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Hubble Telescope finds 2 ‘needles’ in separate galactic haystacks with double-quasar discovery – RT World News

Scientists carrying almost everything visible on board NASA’s Hubble Space Telescope have recorded not one but two astronomical needles in two galactic haystacks; fusion of pairs of quasars that can reveal how galaxies form.

Utilizing the wealth of information gathered by the European Space Agency’s Gaia satellite and the terrestrial Sloan Digital Sky Survey, scientists narrowed their search for these rare, albeit extremely bright, double quasars, which were clearly hidden among stars across the universe. .

A quasar is the extremely bright core of a galaxy, fed by the insatiable appetite of a nearby supermassive black hole, whose lush eating habits release massive radiation so bright that it can overshadow entire galaxies like our own Milky Way.

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“We estimate that in the distant universe for every 1,000 quasars there is a double quasar. So finding these double quasars is like finding a needle in a haystack, ” said lead researcher Yue Shen of the University of Illinois at Urbana-Champaign.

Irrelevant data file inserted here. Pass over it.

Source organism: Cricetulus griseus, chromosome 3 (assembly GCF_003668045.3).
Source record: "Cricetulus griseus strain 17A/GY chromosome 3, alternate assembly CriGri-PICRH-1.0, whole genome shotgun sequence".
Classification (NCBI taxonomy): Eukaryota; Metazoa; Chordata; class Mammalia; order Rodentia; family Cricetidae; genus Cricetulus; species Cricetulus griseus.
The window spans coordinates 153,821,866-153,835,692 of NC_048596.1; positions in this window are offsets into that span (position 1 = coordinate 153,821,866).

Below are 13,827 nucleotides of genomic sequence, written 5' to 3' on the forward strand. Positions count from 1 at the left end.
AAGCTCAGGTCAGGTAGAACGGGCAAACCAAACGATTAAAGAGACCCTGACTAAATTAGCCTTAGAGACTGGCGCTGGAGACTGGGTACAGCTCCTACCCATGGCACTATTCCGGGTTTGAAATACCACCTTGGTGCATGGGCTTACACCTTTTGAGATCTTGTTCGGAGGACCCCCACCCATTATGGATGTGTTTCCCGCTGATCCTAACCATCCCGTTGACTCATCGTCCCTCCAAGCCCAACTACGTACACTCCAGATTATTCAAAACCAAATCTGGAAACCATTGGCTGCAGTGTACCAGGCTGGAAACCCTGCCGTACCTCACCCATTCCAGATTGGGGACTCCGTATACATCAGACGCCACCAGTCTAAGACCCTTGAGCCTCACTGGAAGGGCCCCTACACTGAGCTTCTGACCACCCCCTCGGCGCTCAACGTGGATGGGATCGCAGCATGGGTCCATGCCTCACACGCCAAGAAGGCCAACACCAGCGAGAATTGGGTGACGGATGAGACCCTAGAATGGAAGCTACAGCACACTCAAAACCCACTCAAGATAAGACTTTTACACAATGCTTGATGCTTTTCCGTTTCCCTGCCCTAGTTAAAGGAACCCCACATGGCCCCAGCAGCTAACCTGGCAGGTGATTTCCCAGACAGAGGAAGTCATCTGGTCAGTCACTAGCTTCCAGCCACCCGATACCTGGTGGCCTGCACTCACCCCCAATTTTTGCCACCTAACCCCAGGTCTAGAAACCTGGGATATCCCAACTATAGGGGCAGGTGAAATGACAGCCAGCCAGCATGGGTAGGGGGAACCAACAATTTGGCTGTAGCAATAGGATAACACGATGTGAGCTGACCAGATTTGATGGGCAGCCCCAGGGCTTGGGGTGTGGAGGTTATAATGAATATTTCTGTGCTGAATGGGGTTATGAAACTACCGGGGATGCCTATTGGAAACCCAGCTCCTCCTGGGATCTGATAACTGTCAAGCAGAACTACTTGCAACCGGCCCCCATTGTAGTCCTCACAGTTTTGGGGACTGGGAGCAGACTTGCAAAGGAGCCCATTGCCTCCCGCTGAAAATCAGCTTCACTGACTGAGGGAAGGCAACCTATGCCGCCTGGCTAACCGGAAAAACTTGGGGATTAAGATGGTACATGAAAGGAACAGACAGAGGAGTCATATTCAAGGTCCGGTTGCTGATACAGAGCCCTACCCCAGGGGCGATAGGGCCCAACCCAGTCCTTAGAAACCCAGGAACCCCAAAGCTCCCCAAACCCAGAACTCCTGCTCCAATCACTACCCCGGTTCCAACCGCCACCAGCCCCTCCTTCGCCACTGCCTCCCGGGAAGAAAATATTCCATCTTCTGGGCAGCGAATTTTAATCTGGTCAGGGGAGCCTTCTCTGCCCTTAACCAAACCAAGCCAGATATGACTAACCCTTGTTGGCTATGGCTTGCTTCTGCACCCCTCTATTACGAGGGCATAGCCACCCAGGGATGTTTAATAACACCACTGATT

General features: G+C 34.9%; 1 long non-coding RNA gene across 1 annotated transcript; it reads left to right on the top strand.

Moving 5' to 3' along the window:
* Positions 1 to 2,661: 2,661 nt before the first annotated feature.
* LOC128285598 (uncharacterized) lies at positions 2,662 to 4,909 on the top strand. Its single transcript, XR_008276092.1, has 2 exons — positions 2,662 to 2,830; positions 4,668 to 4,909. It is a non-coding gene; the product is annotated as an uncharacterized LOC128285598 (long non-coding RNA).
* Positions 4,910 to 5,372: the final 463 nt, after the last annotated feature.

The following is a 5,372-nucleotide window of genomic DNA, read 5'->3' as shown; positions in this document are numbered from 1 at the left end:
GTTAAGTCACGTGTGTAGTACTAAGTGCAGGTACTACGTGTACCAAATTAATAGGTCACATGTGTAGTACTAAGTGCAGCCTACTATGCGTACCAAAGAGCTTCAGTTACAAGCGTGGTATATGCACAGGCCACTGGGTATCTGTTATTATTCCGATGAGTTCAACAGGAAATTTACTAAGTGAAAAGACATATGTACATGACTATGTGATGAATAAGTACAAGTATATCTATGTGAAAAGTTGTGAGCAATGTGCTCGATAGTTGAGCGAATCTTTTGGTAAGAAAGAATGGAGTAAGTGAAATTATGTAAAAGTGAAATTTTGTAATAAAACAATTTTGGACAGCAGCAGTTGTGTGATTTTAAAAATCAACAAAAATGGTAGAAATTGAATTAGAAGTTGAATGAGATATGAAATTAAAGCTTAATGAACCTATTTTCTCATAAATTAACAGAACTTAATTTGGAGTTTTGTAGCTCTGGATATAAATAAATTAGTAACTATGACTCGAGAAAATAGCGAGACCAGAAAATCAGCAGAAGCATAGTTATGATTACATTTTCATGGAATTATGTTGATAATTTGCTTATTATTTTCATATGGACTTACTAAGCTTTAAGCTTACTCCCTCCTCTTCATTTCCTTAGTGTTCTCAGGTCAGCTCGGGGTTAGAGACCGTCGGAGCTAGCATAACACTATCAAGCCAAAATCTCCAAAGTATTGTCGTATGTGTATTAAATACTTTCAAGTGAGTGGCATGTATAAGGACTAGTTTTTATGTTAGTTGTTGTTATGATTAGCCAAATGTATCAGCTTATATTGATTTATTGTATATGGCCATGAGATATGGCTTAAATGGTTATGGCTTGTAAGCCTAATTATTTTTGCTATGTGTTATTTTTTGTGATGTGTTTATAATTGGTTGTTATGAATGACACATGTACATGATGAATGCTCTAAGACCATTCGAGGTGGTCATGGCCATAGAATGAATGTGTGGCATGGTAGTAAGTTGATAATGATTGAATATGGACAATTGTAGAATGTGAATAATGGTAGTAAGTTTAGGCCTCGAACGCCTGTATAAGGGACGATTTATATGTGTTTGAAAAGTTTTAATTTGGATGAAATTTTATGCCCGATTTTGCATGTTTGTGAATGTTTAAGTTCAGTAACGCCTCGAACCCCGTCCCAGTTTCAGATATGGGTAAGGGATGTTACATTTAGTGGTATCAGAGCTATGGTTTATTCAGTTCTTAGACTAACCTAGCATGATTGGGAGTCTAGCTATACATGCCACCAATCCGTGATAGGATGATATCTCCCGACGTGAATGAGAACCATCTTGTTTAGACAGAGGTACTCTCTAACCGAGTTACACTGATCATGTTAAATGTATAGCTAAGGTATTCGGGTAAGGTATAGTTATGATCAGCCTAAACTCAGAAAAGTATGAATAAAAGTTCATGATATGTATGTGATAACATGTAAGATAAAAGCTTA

Looking 10 billion years back in time across space, scientists found a pair of quasars so close together that they appear to be a particularly violent object. Then, rather serendipitously, they found another quasar pair in a separate colliding pair of galaxies.

The discovery will deepen humanity’s understanding of the exact process behind the rather violent collection of two massive celestial structures, providing new insights into the fusion of galaxies and collisions with supermassive black holes.

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When quasars, or galactic nuclei, come together, they generate galactic winds that sweep the remaining gas from the merging galaxies, slowing or directly stopping the new star formation so that the new, unique galaxy can form into an elliptical shape.

Just over 100 of these double quasars have been discovered so far, though none as old as these two new pairs. The quasars in each of the two new pairs are only 10,000 light-years apart. For reference, the Sun is 26,000 light-years from the supermassive black hole in the middle of the Milky Way.

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